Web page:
Breakout (1975)

PG | 97 mins | Drama | 21 May 1975

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HISTORY

Columbia Pictures purchased the film rights to Eliot Asinof, Warren Hinckle, and William Turner’s 1973 book The 10-Second Jailbreak: The Helicopter Escape of Joel David Kaplan for $140,000, as announced in the 23 Apr 1973 and 24 May 1975 issues Publishers Weekly, respectively. A 14 May 1973 Publishers Weekly news item noted that Irwin Winkler and Robert Chartoff were planning to produce the film adaptation.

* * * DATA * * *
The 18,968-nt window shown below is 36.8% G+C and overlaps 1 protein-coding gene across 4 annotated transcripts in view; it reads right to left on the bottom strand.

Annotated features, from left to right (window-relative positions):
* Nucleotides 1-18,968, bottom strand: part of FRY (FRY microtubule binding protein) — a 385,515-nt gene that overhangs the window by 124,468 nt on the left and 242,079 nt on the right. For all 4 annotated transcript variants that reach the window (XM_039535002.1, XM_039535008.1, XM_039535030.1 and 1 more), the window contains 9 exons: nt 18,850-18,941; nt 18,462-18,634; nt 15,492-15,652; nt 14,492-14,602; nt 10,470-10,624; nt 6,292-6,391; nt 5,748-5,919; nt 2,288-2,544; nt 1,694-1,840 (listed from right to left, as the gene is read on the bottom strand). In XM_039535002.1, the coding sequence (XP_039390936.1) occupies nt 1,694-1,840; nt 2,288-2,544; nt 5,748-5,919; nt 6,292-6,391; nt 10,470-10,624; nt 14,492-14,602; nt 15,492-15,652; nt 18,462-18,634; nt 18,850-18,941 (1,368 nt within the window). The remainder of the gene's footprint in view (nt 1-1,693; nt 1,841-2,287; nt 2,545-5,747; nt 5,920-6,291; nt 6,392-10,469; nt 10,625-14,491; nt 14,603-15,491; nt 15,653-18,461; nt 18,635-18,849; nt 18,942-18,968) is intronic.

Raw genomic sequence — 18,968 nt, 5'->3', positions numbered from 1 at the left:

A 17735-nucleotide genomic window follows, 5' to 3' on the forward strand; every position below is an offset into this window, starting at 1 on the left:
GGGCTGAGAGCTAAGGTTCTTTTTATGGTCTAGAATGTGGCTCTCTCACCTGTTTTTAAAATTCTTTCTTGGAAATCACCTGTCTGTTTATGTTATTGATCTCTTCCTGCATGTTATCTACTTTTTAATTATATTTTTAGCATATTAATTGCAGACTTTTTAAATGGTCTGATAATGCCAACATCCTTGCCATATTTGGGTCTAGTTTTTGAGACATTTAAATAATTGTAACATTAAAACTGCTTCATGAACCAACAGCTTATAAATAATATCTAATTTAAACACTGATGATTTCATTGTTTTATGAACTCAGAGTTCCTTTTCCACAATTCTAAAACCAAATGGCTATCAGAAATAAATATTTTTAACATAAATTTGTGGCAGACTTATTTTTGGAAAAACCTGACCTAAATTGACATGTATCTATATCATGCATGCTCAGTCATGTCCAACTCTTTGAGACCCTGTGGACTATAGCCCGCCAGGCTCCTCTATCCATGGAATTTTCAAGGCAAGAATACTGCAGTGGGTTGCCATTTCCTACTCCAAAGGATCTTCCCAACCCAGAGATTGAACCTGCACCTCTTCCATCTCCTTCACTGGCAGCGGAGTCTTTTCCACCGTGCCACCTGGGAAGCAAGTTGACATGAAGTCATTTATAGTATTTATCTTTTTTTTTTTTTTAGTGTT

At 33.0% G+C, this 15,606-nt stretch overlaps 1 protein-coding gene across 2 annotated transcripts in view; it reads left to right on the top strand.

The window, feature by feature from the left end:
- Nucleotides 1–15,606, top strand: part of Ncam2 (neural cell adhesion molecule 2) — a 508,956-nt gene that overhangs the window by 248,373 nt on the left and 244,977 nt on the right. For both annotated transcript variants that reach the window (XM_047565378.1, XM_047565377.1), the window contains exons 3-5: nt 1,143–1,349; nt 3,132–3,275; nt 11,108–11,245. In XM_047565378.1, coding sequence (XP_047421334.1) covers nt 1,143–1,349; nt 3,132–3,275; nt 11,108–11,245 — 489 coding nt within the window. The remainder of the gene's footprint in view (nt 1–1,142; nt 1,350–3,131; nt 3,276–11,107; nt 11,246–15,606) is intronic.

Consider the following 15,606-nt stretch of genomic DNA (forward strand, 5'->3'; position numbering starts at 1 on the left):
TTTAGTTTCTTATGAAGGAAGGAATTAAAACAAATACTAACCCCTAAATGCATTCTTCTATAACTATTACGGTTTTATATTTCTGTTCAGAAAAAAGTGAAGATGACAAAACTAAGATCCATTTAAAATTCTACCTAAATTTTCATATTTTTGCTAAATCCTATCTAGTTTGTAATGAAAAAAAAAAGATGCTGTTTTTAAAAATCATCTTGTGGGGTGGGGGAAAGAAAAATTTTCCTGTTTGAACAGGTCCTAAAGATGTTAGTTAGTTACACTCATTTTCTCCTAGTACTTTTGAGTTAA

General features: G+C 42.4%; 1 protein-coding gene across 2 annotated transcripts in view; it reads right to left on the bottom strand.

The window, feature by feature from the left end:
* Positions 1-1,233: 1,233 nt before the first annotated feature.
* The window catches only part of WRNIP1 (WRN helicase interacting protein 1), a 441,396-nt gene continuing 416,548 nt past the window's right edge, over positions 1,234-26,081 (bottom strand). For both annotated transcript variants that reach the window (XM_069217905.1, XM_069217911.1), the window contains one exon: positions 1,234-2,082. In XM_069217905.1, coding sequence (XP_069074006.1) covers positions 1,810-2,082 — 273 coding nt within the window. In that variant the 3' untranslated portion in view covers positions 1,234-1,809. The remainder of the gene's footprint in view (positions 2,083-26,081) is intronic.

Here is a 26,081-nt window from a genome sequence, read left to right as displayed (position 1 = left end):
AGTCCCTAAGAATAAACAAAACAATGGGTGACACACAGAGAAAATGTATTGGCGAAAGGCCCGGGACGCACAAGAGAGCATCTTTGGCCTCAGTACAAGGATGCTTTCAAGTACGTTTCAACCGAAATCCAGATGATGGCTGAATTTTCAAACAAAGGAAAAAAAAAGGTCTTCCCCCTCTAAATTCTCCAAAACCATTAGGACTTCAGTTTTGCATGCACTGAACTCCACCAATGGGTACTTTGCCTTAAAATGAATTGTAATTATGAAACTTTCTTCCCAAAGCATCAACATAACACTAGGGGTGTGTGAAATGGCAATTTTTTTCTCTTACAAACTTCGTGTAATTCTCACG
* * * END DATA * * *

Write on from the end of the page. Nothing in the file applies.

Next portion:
On 22 Aug 1973, HR reported that Michael Ritchie had been hired to direct. However, Ritchie was replaced the following year by Tom Gries, as announced in a 3 May 1974 HR news item. At that time, Charles Bronson had already been cast as “Nick Colton” and production was scheduled to begin late Jun 1974 in Spain and Los Angeles, CA. Although a 5 Jun 1974 Var brief stated that filming was set to start 1 Jul 1974 in either Badajoz or Puerto de Santa Maria, Spain, a 27 Jun 1974 HR news item noted that the production was delayed to begin a week later, on 8 Jul 1974. However, the 22 Jul 1974 DV reported that principal photography would commence that day near Lancaster, CA. The production moved to locations in France and Spain mid-Sep 1974, as stated in the 13 Sep 1974 Var. A week after filming began, a 30 Jul 1974 DV brief, which announced the casting of John Huston as “Harris Wagner,” noted that Ron Buck was the film’s executive producer, but Buck is not credited onscreen. Breakout remained ... More Less